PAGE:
As public anger has risen, political leaders have scrambled for solutions. Officials have floated regulations to control the sale of secondhand phones and motorcycles — items frequently targeted in muggings. The city’s mayor, Murtaza Wahab, has promised to install thousands of surveillance cameras. Others, including the provincial governor and certain political parties and business associations, have called for a more heavy-handed approach, including military intervention and the issuance of firearms licenses so residents can protect themselves.

Last month, Mr. Zardari, the country’s president, directed the provincial government to launch an operation against street criminals in Karachi, but no such action has begun. Experts warn that a crackdown could exacerbate the problem.

“Historically, pressure on police to deliver quick results leads to violent, coercive practices like staged encounter killings, custodial torture, arbitrary detentions and shoot-to-kill policies,” said Zoha Waseem, a Pakistani policing expert at the University of Warwick in Britain. “A policing response is not a long-term solution,” she added.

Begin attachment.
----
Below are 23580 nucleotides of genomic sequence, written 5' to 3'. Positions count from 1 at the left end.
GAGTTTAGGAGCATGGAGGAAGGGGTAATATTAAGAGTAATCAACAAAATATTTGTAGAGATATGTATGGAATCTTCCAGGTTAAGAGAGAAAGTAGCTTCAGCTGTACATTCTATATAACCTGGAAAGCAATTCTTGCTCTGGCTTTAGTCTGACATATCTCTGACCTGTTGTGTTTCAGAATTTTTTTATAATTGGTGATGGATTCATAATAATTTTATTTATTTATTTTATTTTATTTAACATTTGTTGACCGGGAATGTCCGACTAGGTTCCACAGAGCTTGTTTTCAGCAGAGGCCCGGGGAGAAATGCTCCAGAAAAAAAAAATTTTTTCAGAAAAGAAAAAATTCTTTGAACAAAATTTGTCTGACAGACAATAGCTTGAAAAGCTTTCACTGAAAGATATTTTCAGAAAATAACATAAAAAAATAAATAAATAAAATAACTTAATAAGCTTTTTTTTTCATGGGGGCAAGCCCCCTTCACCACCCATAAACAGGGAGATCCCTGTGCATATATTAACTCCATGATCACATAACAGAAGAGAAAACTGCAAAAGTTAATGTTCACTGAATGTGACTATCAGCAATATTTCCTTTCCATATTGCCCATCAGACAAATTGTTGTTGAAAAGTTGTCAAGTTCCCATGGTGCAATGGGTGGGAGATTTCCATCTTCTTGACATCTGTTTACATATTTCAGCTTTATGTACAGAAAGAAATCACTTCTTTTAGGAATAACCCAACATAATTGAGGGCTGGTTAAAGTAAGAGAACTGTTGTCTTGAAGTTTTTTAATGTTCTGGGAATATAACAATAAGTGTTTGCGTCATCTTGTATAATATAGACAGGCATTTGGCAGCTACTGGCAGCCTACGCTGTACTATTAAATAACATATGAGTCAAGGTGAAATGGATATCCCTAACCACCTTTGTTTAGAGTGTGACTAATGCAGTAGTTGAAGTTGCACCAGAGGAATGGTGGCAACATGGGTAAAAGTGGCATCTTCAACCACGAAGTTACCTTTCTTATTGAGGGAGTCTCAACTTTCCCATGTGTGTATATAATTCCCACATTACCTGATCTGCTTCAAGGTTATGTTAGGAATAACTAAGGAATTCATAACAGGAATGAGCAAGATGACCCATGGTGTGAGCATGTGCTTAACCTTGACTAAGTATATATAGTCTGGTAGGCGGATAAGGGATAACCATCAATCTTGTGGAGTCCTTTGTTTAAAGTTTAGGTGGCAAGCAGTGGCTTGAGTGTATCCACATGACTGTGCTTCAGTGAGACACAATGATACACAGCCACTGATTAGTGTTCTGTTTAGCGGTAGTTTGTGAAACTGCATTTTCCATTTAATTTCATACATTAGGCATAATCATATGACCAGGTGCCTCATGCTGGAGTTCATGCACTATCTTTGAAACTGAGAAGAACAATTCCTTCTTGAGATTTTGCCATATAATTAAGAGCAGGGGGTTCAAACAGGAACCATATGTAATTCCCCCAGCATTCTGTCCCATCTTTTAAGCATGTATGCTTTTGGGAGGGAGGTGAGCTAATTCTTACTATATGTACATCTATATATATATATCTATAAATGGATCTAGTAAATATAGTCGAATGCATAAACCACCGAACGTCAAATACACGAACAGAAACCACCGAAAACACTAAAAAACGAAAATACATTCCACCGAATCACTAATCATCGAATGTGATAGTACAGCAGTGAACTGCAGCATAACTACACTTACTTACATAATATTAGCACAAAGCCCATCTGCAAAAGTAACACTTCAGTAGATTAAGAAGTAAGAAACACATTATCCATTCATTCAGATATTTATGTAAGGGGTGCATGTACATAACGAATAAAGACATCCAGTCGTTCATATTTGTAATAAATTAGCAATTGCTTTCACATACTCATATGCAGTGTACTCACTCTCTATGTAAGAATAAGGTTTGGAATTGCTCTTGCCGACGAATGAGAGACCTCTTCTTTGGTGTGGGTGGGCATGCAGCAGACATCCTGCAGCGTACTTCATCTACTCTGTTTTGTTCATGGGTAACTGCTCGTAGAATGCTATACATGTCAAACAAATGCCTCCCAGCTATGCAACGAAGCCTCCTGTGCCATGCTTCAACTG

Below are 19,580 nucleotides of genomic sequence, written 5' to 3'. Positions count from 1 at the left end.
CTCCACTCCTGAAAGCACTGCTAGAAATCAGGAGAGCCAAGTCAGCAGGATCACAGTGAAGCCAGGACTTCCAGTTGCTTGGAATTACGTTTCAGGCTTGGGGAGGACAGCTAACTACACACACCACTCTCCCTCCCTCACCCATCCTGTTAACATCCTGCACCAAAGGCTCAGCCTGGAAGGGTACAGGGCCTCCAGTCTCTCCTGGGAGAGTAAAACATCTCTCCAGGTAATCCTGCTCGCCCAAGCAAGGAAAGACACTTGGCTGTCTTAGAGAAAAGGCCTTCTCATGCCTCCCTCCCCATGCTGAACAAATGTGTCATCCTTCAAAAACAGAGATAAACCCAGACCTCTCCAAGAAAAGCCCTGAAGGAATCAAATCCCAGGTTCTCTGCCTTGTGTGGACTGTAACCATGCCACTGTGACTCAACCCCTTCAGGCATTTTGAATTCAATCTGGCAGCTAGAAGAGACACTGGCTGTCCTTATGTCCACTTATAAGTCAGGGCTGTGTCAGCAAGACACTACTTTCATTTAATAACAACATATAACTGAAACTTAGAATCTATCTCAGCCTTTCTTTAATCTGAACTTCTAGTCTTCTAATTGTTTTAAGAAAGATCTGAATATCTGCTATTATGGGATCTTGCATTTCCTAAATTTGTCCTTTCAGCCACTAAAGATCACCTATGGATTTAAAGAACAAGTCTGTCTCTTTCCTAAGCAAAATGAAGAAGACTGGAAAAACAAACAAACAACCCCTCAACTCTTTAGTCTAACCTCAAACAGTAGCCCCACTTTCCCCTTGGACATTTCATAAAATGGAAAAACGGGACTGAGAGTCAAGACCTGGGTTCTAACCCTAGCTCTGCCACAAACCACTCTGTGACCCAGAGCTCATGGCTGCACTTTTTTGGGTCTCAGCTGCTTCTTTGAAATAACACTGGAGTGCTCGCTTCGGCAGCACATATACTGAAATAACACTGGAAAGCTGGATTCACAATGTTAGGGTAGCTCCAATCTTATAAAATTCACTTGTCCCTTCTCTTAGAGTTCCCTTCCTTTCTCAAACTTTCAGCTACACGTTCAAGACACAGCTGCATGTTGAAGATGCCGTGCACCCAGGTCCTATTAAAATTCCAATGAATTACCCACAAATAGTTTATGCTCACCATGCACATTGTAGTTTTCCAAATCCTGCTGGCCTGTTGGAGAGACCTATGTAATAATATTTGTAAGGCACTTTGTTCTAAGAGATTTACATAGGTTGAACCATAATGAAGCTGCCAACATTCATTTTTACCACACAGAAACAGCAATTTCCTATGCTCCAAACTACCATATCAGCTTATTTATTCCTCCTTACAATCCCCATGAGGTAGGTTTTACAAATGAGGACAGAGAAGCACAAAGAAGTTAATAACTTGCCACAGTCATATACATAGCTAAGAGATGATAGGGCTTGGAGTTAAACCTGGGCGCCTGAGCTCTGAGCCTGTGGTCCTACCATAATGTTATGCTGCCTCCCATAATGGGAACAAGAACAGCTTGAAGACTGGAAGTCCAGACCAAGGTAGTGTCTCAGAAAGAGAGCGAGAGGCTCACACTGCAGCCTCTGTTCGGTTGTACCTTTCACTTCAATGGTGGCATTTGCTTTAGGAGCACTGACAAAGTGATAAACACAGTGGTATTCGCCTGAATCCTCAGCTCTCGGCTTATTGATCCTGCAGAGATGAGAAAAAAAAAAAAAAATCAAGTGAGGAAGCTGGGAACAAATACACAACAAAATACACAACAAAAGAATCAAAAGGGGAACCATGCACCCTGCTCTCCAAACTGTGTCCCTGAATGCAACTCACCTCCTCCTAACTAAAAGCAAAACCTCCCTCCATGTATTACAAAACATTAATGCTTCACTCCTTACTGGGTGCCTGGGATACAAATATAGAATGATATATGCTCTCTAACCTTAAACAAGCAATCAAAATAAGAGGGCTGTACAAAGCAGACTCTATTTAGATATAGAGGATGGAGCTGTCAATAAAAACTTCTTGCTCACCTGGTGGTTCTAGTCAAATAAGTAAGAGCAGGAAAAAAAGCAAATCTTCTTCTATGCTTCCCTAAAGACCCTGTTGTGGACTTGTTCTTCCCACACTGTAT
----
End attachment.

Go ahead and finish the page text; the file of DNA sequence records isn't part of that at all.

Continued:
Public trust in the police — already frayed by years of corruption and inefficiency — has plummeted after scores of officers were implicated in street crimes. In January alone, more than 55 Karachi police officers faced suspensions over suspicions that they had been involved in criminal groups or taken kickbacks from them.

Some residents are taking matters into their own hands, leading to a worrisome rise in vigilante justice.

Last Wednesday, a mob, enraged by a robbery, chased down two fleeing men, killing one and injuring the other. The day before, a mob lynched another man suspected of robbery. Three days before that, the police narrowly saved three robbery suspects from a lynching.

“Simmering public frustration is dangerously normalizing mob violence,” said Muhammad Nafees, an expert on crime and violence associated with the Islamabad-based Center for Research and Security Studies. “These mobs deliver punishment based on mere suspicion, putting both the innocent and the guilty at risk.”